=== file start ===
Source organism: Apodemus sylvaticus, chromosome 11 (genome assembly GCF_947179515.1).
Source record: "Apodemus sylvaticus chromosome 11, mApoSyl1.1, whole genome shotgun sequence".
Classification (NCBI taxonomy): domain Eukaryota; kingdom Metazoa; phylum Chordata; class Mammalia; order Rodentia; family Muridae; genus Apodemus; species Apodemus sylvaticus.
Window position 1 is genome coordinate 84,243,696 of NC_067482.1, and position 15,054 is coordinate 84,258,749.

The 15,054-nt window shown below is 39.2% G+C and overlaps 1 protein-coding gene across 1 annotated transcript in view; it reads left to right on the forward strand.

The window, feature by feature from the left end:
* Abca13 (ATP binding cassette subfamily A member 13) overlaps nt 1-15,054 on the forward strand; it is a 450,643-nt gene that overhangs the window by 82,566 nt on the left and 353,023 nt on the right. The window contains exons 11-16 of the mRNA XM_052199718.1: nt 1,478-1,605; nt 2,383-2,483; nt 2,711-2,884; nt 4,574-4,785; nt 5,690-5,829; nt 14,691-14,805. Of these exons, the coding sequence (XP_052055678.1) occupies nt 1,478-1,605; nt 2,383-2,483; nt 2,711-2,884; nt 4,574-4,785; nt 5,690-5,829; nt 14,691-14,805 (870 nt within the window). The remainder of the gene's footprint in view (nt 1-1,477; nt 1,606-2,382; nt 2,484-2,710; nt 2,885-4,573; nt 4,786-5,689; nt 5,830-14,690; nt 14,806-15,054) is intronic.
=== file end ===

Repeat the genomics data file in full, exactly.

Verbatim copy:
Source organism: Apodemus sylvaticus, chromosome 11 (genome assembly GCF_947179515.1).
Source record: "Apodemus sylvaticus chromosome 11, mApoSyl1.1, whole genome shotgun sequence".
Classification (NCBI taxonomy): domain Eukaryota; kingdom Metazoa; phylum Chordata; class Mammalia; order Rodentia; family Muridae; genus Apodemus; species Apodemus sylvaticus.
Window position 1 is genome coordinate 84,243,696 of NC_067482.1, and position 15,054 is coordinate 84,258,749.

The 15,054-nt window shown below is 39.2% G+C and overlaps 1 protein-coding gene across 1 annotated transcript in view; it reads left to right on the forward strand.

The window, feature by feature from the left end:
* Abca13 (ATP binding cassette subfamily A member 13) overlaps nt 1-15,054 on the forward strand; it is a 450,643-nt gene that overhangs the window by 82,566 nt on the left and 353,023 nt on the right. The window contains exons 11-16 of the mRNA XM_052199718.1: nt 1,478-1,605; nt 2,383-2,483; nt 2,711-2,884; nt 4,574-4,785; nt 5,690-5,829; nt 14,691-14,805. Of these exons, the coding sequence (XP_052055678.1) occupies nt 1,478-1,605; nt 2,383-2,483; nt 2,711-2,884; nt 4,574-4,785; nt 5,690-5,829; nt 14,691-14,805 (870 nt within the window). The remainder of the gene's footprint in view (nt 1-1,477; nt 1,606-2,382; nt 2,484-2,710; nt 2,885-4,573; nt 4,786-5,689; nt 5,830-14,690; nt 14,806-15,054) is intronic.